The old adage states that actions speak louder than words. Until schools, police, and parents are willing to get tough on bullies, I fear that this latest anti-bullying endeavour – the Pledge to End Bullying – will amount to nothing more than empty words.
Essentially, the pledge states one’s belief that everyone in the community has a right to feel safe and that “I pledge to be respectful of others and stand up against bullying whenever and wherever I see it.”
Nice words. Great sentiment. But the ones who most need to follow those rules won’t be the ones lining up to take this pledge. If this sounds familiar, perhaps because it’s very similar to a piece I wrote in the Ottawa Citizen in May regarding a much-more graphic anti-sexual assault campaign. Continue reading →
They’re powerful words designed to provoke a reaction. For some, that reaction is shock, for others its indifference, whilst some feel revulsion. But the biggest risk with swearing is that words used for emphasis can actually diminish your overall credibility.
I recently received a comment from a reader of this blog who started off his diatribe with “You guys need to get your fucking facts straight before you put shit like this on the internet…” Continue reading →
As powerful as today’s National Day of Silence has the potential to be, to affect real change we need to use the other 364 day to speak up against name-calling, bullying, and harassment not just in schools, but everywhere.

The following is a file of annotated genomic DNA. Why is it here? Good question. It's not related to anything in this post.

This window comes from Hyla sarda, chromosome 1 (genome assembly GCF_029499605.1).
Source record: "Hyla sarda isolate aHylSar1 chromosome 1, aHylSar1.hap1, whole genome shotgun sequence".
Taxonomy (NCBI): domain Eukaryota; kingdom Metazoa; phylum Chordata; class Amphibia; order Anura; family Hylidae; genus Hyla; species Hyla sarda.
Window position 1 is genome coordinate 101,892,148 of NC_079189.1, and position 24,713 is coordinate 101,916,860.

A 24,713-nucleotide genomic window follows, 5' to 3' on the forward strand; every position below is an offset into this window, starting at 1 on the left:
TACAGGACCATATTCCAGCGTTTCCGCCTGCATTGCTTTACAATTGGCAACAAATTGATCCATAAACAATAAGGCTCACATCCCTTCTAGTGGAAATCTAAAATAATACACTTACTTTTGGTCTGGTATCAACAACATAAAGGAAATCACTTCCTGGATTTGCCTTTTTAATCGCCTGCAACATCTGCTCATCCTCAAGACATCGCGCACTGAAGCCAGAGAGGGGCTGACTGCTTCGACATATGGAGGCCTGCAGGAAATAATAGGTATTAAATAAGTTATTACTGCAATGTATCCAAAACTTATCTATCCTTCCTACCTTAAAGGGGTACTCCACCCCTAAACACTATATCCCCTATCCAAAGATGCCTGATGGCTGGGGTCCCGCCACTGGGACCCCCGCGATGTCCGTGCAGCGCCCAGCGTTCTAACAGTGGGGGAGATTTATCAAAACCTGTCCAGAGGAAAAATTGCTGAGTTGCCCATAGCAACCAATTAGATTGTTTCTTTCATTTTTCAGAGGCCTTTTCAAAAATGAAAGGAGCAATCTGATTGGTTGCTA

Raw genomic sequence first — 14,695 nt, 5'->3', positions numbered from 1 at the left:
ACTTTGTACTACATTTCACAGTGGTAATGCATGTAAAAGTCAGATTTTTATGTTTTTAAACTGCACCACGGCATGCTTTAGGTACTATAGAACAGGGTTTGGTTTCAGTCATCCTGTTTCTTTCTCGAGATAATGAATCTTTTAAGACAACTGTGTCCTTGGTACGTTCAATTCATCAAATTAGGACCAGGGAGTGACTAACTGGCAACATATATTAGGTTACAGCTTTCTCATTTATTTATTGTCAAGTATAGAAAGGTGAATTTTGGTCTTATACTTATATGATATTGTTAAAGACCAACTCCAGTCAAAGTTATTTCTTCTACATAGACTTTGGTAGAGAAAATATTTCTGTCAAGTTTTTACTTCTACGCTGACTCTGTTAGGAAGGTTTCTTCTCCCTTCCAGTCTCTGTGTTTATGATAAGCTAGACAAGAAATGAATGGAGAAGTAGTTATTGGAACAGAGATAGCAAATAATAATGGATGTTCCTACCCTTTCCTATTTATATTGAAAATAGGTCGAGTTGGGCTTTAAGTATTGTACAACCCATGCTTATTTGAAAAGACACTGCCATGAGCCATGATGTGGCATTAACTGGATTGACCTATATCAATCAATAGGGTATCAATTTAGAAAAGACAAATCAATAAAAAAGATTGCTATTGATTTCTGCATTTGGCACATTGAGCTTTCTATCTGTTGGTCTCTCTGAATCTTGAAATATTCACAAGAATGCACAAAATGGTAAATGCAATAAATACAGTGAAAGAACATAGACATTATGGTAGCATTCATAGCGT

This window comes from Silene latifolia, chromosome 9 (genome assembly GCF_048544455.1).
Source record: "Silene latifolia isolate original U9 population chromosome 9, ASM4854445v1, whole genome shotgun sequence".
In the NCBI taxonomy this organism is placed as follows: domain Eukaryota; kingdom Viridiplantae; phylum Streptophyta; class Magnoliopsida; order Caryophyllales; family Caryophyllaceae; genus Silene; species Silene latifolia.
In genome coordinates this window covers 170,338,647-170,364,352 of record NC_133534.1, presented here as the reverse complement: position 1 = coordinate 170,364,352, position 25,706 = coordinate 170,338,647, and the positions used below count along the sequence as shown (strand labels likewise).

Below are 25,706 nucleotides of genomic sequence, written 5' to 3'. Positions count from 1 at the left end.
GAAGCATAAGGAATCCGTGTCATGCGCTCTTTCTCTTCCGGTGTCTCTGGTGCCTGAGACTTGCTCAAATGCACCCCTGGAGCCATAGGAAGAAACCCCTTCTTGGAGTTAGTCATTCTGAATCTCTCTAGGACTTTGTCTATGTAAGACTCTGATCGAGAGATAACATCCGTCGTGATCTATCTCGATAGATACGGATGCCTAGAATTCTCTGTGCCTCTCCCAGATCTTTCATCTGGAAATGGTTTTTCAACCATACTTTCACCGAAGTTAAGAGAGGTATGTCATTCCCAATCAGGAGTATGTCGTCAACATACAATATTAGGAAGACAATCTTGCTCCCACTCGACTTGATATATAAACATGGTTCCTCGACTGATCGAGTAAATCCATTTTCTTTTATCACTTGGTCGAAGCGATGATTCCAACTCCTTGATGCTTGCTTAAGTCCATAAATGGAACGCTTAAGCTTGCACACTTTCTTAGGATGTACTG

The National Day of Silence is an event led by the U.S.-based Gay, Lesbian, and Straight Education Network. It’s intent is to get students to take a vow of silence to bring attention to anti-lesbian/gay/bisexual/transgendered name-calling, bullying, and harassment. Continue reading →
Today is National Grammar Day and while there appears to be increasingly little to celebrate if you survey the linguistic landscape, perhaps it’s time to reassess where the actual blame lies.
We all know about the challenges to the language that are our youth. Schools have increasingly abdicated their obligation to teach, instead settling for the lowered bar that is comprehension. Text and on-line messaging have also conspired to diminish the language as the next generation’s current form of communication is actively impeding their ability to express themselves.